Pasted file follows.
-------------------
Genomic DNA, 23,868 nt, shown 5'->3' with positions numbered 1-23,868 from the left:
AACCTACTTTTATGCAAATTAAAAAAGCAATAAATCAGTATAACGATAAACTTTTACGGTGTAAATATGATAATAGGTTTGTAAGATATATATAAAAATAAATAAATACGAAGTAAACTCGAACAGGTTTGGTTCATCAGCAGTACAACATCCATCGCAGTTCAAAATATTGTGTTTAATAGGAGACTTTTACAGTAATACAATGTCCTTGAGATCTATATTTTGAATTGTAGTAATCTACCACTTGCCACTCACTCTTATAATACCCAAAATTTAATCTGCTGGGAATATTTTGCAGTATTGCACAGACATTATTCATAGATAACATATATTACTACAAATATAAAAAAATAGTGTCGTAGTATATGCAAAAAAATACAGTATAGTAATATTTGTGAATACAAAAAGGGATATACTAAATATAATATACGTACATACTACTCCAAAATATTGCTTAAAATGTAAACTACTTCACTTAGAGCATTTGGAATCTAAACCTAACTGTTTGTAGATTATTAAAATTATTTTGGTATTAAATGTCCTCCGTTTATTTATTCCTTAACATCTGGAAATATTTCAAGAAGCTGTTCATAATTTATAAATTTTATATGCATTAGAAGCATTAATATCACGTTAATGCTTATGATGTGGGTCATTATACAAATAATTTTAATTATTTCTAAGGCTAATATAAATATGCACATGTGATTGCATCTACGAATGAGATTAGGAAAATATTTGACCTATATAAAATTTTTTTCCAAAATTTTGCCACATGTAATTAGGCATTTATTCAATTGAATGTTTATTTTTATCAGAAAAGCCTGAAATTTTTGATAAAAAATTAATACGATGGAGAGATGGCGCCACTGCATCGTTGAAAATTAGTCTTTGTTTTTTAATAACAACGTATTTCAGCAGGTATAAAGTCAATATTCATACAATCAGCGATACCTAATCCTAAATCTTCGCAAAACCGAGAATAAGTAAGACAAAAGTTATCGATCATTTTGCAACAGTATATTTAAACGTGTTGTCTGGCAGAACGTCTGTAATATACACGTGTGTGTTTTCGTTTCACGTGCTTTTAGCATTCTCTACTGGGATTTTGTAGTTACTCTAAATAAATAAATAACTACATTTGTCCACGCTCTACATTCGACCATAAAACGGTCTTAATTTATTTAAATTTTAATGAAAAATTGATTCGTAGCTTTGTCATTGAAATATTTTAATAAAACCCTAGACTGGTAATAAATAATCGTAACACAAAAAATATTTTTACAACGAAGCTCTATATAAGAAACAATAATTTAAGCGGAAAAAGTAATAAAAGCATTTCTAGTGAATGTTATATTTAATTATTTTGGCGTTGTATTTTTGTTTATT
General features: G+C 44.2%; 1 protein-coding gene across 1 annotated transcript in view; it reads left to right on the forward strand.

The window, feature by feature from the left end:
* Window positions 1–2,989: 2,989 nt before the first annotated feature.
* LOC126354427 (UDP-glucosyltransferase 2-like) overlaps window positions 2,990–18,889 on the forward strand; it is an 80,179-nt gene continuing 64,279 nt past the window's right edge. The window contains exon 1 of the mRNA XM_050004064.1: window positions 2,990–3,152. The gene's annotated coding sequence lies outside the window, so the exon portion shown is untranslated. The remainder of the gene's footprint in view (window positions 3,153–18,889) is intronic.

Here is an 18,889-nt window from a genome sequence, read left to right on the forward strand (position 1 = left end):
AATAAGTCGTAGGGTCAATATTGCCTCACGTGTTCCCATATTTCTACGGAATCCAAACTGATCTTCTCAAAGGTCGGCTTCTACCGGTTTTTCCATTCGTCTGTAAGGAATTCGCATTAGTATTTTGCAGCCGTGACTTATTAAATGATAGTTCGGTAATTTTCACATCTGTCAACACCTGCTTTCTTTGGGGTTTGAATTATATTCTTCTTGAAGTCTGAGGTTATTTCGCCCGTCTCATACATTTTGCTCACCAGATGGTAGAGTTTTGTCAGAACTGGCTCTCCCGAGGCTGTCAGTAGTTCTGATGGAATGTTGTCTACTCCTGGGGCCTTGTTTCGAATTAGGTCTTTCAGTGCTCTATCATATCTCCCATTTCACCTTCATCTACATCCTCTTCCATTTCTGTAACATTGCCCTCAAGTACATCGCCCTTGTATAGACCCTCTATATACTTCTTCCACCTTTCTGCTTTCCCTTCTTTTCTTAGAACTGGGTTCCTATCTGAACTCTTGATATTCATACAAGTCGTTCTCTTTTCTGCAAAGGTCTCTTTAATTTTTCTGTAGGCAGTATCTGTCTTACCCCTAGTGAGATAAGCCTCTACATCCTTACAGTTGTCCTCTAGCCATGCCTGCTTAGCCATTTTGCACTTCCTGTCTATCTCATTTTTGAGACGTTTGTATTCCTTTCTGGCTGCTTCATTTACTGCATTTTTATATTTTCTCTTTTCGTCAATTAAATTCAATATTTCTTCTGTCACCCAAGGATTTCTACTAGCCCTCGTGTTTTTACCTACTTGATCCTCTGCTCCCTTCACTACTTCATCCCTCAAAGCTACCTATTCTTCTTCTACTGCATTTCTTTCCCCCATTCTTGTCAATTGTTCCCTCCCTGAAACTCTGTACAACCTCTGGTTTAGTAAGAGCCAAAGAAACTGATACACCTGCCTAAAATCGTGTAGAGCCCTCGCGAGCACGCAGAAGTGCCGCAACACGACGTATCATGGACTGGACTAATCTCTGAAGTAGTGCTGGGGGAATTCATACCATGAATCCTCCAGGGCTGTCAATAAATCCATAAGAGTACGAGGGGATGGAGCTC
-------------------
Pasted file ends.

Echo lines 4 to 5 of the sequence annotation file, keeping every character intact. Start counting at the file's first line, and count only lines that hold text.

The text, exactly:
The window, feature by feature from the left end:
* Window positions 1–2,989: 2,989 nt before the first annotated feature.